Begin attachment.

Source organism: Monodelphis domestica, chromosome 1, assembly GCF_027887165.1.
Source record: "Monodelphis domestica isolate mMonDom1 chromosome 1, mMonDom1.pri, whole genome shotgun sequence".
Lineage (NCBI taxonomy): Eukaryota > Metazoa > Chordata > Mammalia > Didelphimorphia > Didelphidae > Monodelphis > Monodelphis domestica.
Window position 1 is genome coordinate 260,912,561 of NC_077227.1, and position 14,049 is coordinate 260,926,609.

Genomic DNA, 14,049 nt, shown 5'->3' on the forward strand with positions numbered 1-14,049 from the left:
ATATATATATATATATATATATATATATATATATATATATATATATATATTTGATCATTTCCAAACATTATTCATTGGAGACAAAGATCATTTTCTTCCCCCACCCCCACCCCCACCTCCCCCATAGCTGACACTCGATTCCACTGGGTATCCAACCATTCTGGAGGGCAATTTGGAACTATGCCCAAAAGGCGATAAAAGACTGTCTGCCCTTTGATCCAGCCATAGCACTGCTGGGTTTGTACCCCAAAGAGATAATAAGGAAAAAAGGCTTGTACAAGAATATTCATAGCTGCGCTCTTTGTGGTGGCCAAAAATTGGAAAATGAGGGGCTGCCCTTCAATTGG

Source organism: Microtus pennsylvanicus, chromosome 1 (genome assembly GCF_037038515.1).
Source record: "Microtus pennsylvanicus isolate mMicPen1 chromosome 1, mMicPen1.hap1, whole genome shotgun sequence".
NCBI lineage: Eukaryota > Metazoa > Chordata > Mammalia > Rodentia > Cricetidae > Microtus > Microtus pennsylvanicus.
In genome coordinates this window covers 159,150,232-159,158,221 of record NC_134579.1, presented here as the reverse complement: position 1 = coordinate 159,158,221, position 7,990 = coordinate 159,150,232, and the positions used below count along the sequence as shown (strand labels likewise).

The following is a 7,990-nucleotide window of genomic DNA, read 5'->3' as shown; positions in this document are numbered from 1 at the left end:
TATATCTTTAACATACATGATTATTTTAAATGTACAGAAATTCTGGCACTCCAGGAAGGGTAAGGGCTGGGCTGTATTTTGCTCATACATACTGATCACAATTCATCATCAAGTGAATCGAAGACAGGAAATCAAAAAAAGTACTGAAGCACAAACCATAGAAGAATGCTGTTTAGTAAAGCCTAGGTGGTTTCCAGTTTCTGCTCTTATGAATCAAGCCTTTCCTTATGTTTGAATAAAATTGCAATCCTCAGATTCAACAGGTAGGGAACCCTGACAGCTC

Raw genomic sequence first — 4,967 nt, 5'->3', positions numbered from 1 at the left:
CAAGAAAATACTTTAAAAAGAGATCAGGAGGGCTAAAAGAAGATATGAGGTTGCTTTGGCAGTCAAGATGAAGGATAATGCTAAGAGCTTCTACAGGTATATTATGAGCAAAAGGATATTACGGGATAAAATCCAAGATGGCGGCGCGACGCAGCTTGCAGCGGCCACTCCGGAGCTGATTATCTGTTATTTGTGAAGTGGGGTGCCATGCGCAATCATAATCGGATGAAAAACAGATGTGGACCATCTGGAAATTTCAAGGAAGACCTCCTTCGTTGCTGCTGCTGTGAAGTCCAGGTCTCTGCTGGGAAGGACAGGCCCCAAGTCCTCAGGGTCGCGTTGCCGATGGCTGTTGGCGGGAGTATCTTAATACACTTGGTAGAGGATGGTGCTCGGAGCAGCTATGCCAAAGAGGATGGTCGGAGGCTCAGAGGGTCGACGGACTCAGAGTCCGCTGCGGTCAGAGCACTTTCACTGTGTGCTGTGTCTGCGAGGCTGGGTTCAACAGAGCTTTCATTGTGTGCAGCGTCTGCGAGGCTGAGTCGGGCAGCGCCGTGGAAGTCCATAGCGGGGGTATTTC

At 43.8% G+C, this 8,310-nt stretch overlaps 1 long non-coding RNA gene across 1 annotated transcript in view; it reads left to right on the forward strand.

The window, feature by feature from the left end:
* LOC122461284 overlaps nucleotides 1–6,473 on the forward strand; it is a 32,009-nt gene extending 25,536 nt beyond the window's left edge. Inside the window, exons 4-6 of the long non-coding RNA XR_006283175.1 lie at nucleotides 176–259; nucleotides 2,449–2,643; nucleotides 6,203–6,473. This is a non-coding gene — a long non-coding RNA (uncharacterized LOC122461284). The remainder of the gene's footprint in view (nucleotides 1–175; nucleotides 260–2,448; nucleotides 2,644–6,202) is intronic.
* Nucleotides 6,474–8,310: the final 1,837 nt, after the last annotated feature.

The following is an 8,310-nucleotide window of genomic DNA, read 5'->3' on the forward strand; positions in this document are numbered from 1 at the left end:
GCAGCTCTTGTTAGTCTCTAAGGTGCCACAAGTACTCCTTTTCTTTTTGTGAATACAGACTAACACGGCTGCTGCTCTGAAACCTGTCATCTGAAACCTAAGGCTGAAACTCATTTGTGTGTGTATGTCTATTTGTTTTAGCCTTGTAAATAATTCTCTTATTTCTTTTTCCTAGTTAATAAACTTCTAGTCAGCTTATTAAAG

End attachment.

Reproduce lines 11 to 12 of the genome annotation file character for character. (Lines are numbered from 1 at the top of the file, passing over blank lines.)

The following is a 7,990-nucleotide window of genomic DNA, read 5'->3' as shown; positions in this document are numbered from 1 at the left end:
TATATCTTTAACATACATGATTATTTTAAATGTACAGAAATTCTGGCACTCCAGGAAGGGTAAGGGCTGGGCTGTATTTTGCTCATACATACTGATCACAATTCATCATCAAGTGAATCGAAGACAGGAAATCAAAAAAAGTACTGAAGCACAAACCATAGAAGAATGCTGTTTAGTAAAGCCTAGGTGGTTTCCAGTTTCTGCTCTTATGAATCAAGCCTTTCCTTATGTTTGAATAAAATTGCAATCCTCAGATTCAACAGGTAGGGAACCCTGACAGCTC